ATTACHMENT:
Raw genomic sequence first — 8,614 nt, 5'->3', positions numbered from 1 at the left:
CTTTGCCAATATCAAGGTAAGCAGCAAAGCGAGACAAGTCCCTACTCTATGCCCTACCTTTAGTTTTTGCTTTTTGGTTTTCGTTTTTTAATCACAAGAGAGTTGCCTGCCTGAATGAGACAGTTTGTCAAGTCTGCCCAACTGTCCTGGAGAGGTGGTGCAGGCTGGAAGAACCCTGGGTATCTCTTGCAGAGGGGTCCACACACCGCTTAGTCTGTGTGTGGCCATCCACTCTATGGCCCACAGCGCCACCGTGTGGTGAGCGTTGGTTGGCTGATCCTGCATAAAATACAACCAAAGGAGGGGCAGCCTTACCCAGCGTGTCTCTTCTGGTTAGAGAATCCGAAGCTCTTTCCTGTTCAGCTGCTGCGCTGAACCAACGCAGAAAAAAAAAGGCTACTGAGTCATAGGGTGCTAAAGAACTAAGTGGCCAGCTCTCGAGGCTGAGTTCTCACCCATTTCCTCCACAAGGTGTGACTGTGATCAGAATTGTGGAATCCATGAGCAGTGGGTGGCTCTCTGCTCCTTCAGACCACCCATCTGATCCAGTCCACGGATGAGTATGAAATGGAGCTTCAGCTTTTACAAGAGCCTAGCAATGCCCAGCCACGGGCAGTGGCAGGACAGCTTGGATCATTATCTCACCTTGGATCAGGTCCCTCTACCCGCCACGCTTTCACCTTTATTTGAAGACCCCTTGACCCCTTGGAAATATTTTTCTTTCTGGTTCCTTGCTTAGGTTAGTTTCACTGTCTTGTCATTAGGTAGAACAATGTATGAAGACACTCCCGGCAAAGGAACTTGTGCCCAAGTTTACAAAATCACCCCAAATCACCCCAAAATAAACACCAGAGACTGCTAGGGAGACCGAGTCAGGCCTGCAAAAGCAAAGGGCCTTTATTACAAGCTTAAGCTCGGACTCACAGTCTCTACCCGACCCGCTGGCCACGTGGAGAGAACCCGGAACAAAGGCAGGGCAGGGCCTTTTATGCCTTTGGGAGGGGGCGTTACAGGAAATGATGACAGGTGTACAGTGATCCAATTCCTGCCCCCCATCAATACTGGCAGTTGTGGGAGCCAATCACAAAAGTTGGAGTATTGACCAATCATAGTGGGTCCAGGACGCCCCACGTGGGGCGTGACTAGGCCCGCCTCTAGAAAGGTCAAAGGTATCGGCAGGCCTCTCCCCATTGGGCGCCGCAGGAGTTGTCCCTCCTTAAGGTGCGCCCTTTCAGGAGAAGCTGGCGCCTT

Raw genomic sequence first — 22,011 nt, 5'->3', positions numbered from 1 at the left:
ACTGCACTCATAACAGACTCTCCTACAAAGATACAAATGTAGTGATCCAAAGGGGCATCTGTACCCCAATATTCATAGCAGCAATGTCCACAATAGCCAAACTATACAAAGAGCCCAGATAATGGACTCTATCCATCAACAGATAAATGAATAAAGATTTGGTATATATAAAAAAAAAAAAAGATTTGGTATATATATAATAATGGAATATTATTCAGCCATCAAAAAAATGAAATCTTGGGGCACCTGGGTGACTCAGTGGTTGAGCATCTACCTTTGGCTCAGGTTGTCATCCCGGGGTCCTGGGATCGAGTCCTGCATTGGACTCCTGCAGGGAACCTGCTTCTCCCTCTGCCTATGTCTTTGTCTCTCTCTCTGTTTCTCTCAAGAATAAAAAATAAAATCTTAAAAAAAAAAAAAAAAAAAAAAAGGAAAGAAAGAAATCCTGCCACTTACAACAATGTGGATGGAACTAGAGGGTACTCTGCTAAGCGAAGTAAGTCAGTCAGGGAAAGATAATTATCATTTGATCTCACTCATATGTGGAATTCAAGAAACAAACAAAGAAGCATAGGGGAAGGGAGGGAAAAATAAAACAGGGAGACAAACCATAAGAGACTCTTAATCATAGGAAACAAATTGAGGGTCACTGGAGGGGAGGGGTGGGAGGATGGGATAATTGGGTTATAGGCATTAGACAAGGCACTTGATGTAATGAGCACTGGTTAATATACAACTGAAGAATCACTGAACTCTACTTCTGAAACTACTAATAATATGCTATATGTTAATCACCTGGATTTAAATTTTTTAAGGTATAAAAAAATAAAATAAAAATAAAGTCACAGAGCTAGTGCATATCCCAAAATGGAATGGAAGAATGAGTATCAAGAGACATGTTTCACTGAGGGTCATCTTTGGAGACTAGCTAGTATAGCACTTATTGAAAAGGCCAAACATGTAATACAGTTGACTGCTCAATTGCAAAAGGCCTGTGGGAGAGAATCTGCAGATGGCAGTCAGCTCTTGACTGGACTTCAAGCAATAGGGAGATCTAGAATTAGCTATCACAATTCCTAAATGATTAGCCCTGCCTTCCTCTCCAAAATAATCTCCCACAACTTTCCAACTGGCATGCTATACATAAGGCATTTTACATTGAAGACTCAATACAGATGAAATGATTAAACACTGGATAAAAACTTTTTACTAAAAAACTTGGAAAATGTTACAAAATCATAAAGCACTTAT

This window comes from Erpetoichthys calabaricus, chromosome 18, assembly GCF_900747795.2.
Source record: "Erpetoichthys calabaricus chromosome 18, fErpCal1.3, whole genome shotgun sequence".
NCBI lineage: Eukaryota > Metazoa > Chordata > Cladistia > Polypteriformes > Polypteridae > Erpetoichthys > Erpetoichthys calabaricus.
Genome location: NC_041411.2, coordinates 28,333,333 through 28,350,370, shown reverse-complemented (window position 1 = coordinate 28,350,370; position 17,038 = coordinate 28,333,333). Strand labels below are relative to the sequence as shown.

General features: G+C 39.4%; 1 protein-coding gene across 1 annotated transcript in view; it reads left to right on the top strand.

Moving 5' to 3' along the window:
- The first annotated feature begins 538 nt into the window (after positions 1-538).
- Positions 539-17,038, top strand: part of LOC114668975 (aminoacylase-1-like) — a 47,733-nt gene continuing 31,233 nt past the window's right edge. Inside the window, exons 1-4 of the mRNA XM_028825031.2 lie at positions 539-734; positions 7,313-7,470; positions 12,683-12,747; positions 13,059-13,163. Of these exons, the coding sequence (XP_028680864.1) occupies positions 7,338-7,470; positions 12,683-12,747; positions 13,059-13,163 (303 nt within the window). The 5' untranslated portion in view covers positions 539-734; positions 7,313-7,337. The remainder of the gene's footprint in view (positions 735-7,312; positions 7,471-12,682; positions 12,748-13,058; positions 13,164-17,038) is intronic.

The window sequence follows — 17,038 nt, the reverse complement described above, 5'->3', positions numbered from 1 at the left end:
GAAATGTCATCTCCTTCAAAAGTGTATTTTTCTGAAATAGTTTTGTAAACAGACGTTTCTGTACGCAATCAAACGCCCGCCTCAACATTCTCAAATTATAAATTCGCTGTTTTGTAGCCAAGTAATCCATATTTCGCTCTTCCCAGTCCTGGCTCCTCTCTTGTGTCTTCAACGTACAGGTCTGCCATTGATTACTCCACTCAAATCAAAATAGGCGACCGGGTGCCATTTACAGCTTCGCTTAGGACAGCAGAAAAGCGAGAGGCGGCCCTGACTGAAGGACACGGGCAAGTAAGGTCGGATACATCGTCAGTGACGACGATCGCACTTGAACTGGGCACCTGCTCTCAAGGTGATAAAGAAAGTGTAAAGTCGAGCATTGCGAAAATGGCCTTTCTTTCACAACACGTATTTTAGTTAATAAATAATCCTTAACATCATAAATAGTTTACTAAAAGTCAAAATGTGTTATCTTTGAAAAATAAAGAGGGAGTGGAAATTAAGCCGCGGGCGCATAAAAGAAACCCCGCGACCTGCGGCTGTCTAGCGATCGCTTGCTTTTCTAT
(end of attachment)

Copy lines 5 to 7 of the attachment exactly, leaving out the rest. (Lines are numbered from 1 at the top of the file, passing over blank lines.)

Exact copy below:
This window comes from Erpetoichthys calabaricus, chromosome 18, assembly GCF_900747795.2.
Source record: "Erpetoichthys calabaricus chromosome 18, fErpCal1.3, whole genome shotgun sequence".
NCBI lineage: Eukaryota > Metazoa > Chordata > Cladistia > Polypteriformes > Polypteridae > Erpetoichthys > Erpetoichthys calabaricus.